Wind-tunnel tests led them to further increase wing area to get the lift to carry the added weight of the engine, the two propellers, and all the structural reinforcement.
Now they could add a propulsion system. They designed a single 12-horsepower, gasoline-powered internal combustion engine to turn two propellers rotating in opposite directions behind the wings. Wind-tunnel tests led them to further increase wing area to get the lift to carry the added weight of the engine, the two propellers, and all the structural reinforcement. The wind-tunnel data were also crucial to the design of the very efficient propellers.
The Wright Brothers in Kitty Hawk
The Wright brothers then returned to Kitty Hawk in 1903 with what they simply called the Flyer. On December 14th, the Wrights were finally ready. They tossed a coin to see who would make the first attempt. Wilbur won. He climbed into the pilot’s position. The Flyer powered down 40 feet of rail; it was almost like a skateboard on a track, and it reached 20 miles an hour, and when it did, it lurched up, and it stalled, and it smashed into the sand, after a flight of three seconds.
But Wilbur Wright was confident. The plane was repaired, and it was readied for the next try on December 17th.
With Orville at the controls this time, the flyer darted up and sailed slowly over the sand and came to rest with a thud 12 seconds later, about 120 feet from where it had taken off. A man had flown.
See also: Planes, Trains, Automobiles … and Wagons.
…with Wilbur at the controls, the flyer flew 852 feet in 59 seconds, clearly demonstrating that the plane was capable of sustained controlled flight.
The Wright brothers made three more flights that day. Wilbur flew 175 feet; Orville then covered more than 200 feet in 15 seconds. And then, with Wilbur at the controls, the flyer flew 852 feet in 59 seconds, clearly demonstrating that the plane was capable of sustained controlled flight. Just after the fourth flight, a gust of wind overturned the airplane and sent it tumbling across the sand. Severely damaged, the 1903 Flyer never flew again.
Patents and the International Stage
Now, before revealing their triumph to the public, however, the brothers wanted to secure a patent and contracts for the sale of their invention.
The Wrights tested two more machines in an Ohio pasture in 1904 and 1905. By October 1905 they had transformed the experimental success of 1903 into the reality of a practical airplane capable of remaining aloft under the full control of the pilot for extended periods of time. Now, before revealing their triumph to the public, however, the brothers wanted to secure a patent and contracts for the sale of their invention. Their patent was for the system of controls, not the airplane. And finally, in the summer of 1908, Wilbur flew in public for the first time in France, while Orville flew for the U.S. Army at Fort Myer in Virginia….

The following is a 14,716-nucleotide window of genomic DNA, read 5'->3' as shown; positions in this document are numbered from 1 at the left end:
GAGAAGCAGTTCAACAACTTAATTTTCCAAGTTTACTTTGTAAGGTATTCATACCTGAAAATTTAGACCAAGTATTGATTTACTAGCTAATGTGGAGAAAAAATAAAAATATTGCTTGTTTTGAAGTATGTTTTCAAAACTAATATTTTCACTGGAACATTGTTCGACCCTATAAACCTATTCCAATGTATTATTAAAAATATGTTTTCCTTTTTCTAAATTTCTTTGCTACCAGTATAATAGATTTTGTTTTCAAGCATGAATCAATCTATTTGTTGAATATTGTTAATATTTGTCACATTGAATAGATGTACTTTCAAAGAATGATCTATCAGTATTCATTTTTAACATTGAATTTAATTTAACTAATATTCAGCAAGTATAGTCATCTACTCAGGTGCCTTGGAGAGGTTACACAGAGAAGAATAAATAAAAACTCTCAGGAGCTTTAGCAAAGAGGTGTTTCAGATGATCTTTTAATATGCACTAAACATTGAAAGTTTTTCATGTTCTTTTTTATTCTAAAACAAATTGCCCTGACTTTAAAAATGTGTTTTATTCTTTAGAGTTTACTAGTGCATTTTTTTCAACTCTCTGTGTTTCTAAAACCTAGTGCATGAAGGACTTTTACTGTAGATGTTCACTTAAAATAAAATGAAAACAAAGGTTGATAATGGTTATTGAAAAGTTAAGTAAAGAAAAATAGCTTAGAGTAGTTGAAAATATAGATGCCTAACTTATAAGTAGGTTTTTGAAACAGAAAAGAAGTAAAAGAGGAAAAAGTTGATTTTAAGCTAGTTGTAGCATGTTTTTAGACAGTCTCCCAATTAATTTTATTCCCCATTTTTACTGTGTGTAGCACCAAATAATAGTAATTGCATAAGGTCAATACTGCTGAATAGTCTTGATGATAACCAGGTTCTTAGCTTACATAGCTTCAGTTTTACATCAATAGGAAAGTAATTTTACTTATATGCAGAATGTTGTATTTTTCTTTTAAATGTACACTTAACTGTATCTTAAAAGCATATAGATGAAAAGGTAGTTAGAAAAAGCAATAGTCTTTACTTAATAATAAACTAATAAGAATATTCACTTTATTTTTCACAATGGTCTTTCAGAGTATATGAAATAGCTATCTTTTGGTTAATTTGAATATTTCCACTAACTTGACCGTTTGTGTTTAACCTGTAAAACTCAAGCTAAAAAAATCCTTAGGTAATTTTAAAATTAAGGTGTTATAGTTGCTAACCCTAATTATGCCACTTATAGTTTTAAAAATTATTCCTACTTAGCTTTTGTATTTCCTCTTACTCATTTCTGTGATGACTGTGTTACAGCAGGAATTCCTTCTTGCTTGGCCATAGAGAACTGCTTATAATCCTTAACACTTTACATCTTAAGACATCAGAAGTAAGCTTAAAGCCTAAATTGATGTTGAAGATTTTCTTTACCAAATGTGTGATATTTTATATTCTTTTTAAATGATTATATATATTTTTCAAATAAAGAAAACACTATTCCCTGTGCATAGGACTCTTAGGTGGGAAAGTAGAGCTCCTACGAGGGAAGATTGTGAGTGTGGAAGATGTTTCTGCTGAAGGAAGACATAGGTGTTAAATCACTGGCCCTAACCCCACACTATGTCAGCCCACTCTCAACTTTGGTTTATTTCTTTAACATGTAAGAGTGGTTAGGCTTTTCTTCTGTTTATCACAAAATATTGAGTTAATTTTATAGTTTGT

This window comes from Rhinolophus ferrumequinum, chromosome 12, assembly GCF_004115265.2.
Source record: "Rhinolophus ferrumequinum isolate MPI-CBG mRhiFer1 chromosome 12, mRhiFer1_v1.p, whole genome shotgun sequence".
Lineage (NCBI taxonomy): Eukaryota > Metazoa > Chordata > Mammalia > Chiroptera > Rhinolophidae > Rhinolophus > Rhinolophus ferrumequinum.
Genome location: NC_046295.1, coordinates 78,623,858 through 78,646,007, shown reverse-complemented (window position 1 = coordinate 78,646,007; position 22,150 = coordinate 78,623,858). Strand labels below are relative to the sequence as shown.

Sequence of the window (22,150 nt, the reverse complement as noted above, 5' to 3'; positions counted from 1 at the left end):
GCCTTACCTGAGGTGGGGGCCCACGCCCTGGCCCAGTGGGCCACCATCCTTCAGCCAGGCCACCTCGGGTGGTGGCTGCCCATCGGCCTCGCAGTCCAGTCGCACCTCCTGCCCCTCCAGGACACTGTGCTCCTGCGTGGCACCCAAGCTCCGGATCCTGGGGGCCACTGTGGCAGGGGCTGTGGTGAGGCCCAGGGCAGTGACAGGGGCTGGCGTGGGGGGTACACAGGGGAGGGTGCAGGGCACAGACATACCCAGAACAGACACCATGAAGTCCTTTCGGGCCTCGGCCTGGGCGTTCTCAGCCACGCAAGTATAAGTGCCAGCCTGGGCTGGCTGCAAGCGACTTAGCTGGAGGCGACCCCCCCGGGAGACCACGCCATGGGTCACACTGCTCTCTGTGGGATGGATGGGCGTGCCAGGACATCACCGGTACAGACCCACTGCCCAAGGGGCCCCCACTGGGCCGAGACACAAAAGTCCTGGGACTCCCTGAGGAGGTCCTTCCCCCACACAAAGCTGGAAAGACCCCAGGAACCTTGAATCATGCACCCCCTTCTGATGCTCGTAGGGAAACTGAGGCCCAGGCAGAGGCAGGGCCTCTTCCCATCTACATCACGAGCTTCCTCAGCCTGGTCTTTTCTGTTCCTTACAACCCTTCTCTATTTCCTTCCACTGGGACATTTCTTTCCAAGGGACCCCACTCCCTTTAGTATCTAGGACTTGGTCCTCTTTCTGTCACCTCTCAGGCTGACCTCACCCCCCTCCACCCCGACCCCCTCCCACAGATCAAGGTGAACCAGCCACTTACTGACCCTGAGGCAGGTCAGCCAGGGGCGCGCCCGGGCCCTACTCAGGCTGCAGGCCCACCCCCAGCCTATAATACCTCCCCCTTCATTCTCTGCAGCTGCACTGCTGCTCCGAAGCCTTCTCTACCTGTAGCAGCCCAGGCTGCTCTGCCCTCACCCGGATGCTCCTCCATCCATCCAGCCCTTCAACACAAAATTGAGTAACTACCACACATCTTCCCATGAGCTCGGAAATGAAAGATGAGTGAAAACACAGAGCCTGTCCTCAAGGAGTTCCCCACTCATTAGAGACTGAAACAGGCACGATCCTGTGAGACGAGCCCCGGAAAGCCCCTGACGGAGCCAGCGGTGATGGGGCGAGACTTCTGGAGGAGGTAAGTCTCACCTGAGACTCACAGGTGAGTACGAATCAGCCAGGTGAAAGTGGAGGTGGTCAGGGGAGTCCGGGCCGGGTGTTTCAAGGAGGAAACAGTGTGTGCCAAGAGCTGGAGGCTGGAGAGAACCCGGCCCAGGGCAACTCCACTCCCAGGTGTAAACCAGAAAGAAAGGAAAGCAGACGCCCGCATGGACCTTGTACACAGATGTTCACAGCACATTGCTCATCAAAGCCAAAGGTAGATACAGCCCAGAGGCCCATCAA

The brothers wanted to find a permanent home to display their 1903 flyer. While disputes with the Smithsonian lingered for decades, Orville exhibited the restored Wright Flyer at the Massachusetts Institute of Technology and at aeronautical and automotive expositions in New York and in Dayton. In 1928, Orville shipped the Flyer to the London Science Museum…. The London Science Museum took very good care of the plane, and during the London Blitz in World War II, the Flyer was even evacuated with other important collections to a cave outside the city….
The Flyer came back to Washington after the war and after Orville Wright had passed away in 1948. It was exhibited in the Arts and Industries Building and then transferred to the National Air and Space Museum when it opened to the public in 1976.
It remains there today as one of the Smithsonian’s most popular and beloved displays.
From the Lecture Series Experiencing America: A Smithsonian Tour through American History.
Taught by Professor Richard Kurin, Ph.D.
Letter from the Wright Brothers to the Smithsonian, National Air and Space Museum, Smithsonian Institution; Wright Brother Flyer, National Air and Space Museum, Smithsonian Institution; Samuel P. Langley’s Aerodrome Shop in South Shed built in 1898 and located in the South Yard behind the Smithsonian Institution Building, National Air and Space Museum, Smithsonian Institution; Library of Congress, Prints and Photographs Division, LC-USZ62-65478; Library of Congress, Prints and Photographs Division, LC-DIG-ppprs-00556; Library of Congress, Prints and Photographs Division, LC-DIG-ppprs-00592; Library of Congress, Prints and Photographs Division, LC-USZ62-6166A; Wright Flyer in situ at the Air and Space Museum, National Air and Space Museum, Smithsonian Institution.